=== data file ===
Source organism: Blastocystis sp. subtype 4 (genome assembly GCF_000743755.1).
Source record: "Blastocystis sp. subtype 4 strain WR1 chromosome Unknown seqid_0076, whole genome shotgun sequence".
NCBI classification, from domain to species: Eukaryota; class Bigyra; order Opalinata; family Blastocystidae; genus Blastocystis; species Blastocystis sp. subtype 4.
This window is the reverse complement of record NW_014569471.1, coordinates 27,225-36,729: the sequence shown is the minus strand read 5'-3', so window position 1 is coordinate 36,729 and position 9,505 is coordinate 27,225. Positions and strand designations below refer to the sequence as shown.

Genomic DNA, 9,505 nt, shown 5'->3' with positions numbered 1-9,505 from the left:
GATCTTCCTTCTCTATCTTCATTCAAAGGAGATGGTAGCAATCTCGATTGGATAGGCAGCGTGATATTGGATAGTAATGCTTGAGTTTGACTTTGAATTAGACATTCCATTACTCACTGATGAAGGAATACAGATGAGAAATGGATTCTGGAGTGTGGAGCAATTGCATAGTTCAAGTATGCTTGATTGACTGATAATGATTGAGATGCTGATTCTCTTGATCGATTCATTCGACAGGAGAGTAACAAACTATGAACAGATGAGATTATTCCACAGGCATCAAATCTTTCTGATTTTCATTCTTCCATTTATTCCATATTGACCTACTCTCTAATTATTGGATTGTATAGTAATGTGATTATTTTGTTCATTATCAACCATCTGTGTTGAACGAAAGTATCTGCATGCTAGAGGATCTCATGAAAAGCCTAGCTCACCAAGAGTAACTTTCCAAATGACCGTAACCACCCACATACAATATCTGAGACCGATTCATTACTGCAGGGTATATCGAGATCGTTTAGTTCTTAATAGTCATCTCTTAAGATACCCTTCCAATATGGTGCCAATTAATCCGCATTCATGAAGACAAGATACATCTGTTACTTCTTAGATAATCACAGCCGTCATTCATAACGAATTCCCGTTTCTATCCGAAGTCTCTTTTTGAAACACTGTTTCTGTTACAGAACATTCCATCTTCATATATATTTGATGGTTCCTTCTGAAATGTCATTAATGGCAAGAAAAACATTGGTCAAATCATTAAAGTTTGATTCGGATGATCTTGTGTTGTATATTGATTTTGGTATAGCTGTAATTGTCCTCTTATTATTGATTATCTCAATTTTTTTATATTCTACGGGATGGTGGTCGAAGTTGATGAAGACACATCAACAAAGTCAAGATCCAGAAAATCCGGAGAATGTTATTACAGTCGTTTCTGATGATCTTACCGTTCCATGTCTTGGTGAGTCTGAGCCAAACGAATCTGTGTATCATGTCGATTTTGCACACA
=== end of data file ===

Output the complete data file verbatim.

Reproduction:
Source organism: Blastocystis sp. subtype 4 (genome assembly GCF_000743755.1).
Source record: "Blastocystis sp. subtype 4 strain WR1 chromosome Unknown seqid_0076, whole genome shotgun sequence".
NCBI classification, from domain to species: Eukaryota; class Bigyra; order Opalinata; family Blastocystidae; genus Blastocystis; species Blastocystis sp. subtype 4.
This window is the reverse complement of record NW_014569471.1, coordinates 27,225-36,729: the sequence shown is the minus strand read 5'-3', so window position 1 is coordinate 36,729 and position 9,505 is coordinate 27,225. Positions and strand designations below refer to the sequence as shown.

Genomic DNA, 9,505 nt, shown 5'->3' with positions numbered 1-9,505 from the left:
GATCTTCCTTCTCTATCTTCATTCAAAGGAGATGGTAGCAATCTCGATTGGATAGGCAGCGTGATATTGGATAGTAATGCTTGAGTTTGACTTTGAATTAGACATTCCATTACTCACTGATGAAGGAATACAGATGAGAAATGGATTCTGGAGTGTGGAGCAATTGCATAGTTCAAGTATGCTTGATTGACTGATAATGATTGAGATGCTGATTCTCTTGATCGATTCATTCGACAGGAGAGTAACAAACTATGAACAGATGAGATTATTCCACAGGCATCAAATCTTTCTGATTTTCATTCTTCCATTTATTCCATATTGACCTACTCTCTAATTATTGGATTGTATAGTAATGTGATTATTTTGTTCATTATCAACCATCTGTGTTGAACGAAAGTATCTGCATGCTAGAGGATCTCATGAAAAGCCTAGCTCACCAAGAGTAACTTTCCAAATGACCGTAACCACCCACATACAATATCTGAGACCGATTCATTACTGCAGGGTATATCGAGATCGTTTAGTTCTTAATAGTCATCTCTTAAGATACCCTTCCAATATGGTGCCAATTAATCCGCATTCATGAAGACAAGATACATCTGTTACTTCTTAGATAATCACAGCCGTCATTCATAACGAATTCCCGTTTCTATCCGAAGTCTCTTTTTGAAACACTGTTTCTGTTACAGAACATTCCATCTTCATATATATTTGATGGTTCCTTCTGAAATGTCATTAATGGCAAGAAAAACATTGGTCAAATCATTAAAGTTTGATTCGGATGATCTTGTGTTGTATATTGATTTTGGTATAGCTGTAATTGTCCTCTTATTATTGATTATCTCAATTTTTTTATATTCTACGGGATGGTGGTCGAAGTTGATGAAGACACATCAACAAAGTCAAGATCCAGAAAATCCGGAGAATGTTATTACAGTCGTTTCTGATGATCTTACCGTTCCATGTCTTGGTGAGTCTGAGCCAAACGAATCTGTGTATCATGTCGATTTTGCACACA